The question automotive writers get asked most by car buyers is "What do you drive?" To which I answer, "It doesn't matter." Everyone's needs are different. You will gain little wisdom from the fact that a 22-year-old Mazda Miata is parked in my driveway.
A wise auto journalist never recommends a specific car, because it's too personal of a decision. But we have tools to help people choose. Emulate an automotive writer and you'll pick a better car.
It's easy to overlook the best vehicle for your lifestyle if you don't do your homework. Far too often, people who ask me for information are really only asking for validation. Be smarter than that. Here are some pro guidelines for better buying.
To think like a journalist, you must clear your mind of bias. It's tough. We all have perceptions of who makes the best cars. The reality is, most automotive writers believe that the quality and reliability gap has shrunk significantly between brands.
Buying foreign or domestic has also become complex. "Foreign" companies design and build vehicles in the U.S.; "domestic" brands make vehicles outside our borders.
Start with the big picture
Determine only the type of vehicle (such as sedan or crossover) that you want, and a price limit. Popular sites such as NWautos.com and Cars.com allow you to call up all of the choices available by clicking on a segment. The initial number might be daunting at first, but you'll quickly cull it by eliminating vehicles that are the wrong size, cost too much or drink too much fuel.
Let's say you've narrowed the field to seven vehicles that fit your needs and price range. Next, go to the manufacturers' websites and build each vehicle, including the options you want, as identically to each other as possible.
This gives you an idea of how they truly stack up against each other. Some will offer more equipment for less money. Others may not be available with important features. Sift and eliminate accordingly. Remember, don't judge by brand; be professional.
Then, search the web for reliability ratings and read reviews from a couple different sources (may I suggest my site DrivenCarReviews.com?). You will likely find consistencies across the articles and will begin to understand the positives and negatives of each model. Pay attention to the details you find most important, such as fuel economy, performance, handling, design, road noise, visibility and cargo capacity.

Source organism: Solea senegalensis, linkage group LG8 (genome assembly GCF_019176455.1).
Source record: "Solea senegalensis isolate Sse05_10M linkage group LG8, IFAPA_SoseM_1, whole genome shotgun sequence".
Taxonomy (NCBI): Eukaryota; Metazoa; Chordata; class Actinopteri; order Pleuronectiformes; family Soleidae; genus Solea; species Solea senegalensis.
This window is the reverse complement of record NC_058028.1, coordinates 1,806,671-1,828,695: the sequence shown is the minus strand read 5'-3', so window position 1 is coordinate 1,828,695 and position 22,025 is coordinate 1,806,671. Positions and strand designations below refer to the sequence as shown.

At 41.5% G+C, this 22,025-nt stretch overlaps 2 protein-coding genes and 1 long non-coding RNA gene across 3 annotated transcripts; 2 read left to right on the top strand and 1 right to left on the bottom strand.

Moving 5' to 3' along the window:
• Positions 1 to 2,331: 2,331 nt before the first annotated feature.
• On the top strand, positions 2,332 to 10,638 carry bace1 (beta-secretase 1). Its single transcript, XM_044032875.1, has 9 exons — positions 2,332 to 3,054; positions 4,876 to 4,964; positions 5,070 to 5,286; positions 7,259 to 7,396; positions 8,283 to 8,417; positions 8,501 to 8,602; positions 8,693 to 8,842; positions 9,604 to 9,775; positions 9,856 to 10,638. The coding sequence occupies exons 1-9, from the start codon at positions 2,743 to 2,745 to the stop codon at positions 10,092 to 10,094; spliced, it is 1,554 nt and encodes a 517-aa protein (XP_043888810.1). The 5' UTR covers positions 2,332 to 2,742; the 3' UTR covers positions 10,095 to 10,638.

The final three
Your research should lead you to at least three finalists to test drive. Feel free to have four or five, but I highly recommend a minimum of three. Auto writers drive a lot of cars. Don't cheat yourself by being lazy — the average new car costs $30,000 these days.
Leave the checkbook at home. You're not buying on test-drive day. Start early and experience all your choices in one day so they are fresh in your mind. Drive in familiar conditions to understand how they perform.
Pay close attention to road noise, acceleration off the line and straight-line stability, and make sure all drivers can see safely. Take a checklist to be extra methodical. (I do.) Listen to the stereo on the lot, not the drive.
Making the choice
You'll be exhausted after a day of test driving. Get a good night's sleep before making your decision, because at this point you're doing something I don't: handing over your hard-earned cash to purchase a car.
You've been cool and calculating, so now let a little emotion creep into your decision — because you should love the car you're buying. It's the vehicle you'll take care of and drive for a long time. The car I loved has been in my driveway for 22 years. Enough said.